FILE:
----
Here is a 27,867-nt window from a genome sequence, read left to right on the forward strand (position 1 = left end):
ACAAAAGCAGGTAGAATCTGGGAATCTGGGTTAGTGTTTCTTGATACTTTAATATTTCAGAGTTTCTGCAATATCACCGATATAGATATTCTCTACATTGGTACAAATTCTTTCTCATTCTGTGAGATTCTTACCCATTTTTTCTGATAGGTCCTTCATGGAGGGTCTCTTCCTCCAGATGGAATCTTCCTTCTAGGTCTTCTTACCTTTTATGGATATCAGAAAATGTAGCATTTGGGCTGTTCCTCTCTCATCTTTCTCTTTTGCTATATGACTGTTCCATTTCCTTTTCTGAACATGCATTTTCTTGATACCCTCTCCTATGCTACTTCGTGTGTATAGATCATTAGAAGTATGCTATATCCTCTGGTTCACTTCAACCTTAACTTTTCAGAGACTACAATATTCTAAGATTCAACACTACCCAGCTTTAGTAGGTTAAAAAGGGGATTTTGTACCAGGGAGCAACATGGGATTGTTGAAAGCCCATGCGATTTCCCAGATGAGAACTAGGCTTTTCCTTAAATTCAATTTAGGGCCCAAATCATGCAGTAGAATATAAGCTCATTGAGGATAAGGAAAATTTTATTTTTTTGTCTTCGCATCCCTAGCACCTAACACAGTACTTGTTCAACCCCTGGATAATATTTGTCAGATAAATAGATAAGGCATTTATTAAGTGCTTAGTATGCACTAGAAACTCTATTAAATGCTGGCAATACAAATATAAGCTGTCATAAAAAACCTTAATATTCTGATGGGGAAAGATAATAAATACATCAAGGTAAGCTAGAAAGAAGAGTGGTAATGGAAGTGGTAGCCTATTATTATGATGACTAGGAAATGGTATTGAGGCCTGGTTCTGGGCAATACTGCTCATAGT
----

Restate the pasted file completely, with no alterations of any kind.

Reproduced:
Here is a 27,867-nt window from a genome sequence, read left to right on the forward strand (position 1 = left end):
ACAAAAGCAGGTAGAATCTGGGAATCTGGGTTAGTGTTTCTTGATACTTTAATATTTCAGAGTTTCTGCAATATCACCGATATAGATATTCTCTACATTGGTACAAATTCTTTCTCATTCTGTGAGATTCTTACCCATTTTTTCTGATAGGTCCTTCATGGAGGGTCTCTTCCTCCAGATGGAATCTTCCTTCTAGGTCTTCTTACCTTTTATGGATATCAGAAAATGTAGCATTTGGGCTGTTCCTCTCTCATCTTTCTCTTTTGCTATATGACTGTTCCATTTCCTTTTCTGAACATGCATTTTCTTGATACCCTCTCCTATGCTACTTCGTGTGTATAGATCATTAGAAGTATGCTATATCCTCTGGTTCACTTCAACCTTAACTTTTCAGAGACTACAATATTCTAAGATTCAACACTACCCAGCTTTAGTAGGTTAAAAAGGGGATTTTGTACCAGGGAGCAACATGGGATTGTTGAAAGCCCATGCGATTTCCCAGATGAGAACTAGGCTTTTCCTTAAATTCAATTTAGGGCCCAAATCATGCAGTAGAATATAAGCTCATTGAGGATAAGGAAAATTTTATTTTTTTGTCTTCGCATCCCTAGCACCTAACACAGTACTTGTTCAACCCCTGGATAATATTTGTCAGATAAATAGATAAGGCATTTATTAAGTGCTTAGTATGCACTAGAAACTCTATTAAATGCTGGCAATACAAATATAAGCTGTCATAAAAAACCTTAATATTCTGATGGGGAAAGATAATAAATACATCAAGGTAAGCTAGAAAGAAGAGTGGTAATGGAAGTGGTAGCCTATTATTATGATGACTAGGAAATGGTATTGAGGCCTGGTTCTGGGCAATACTGCTCATAGT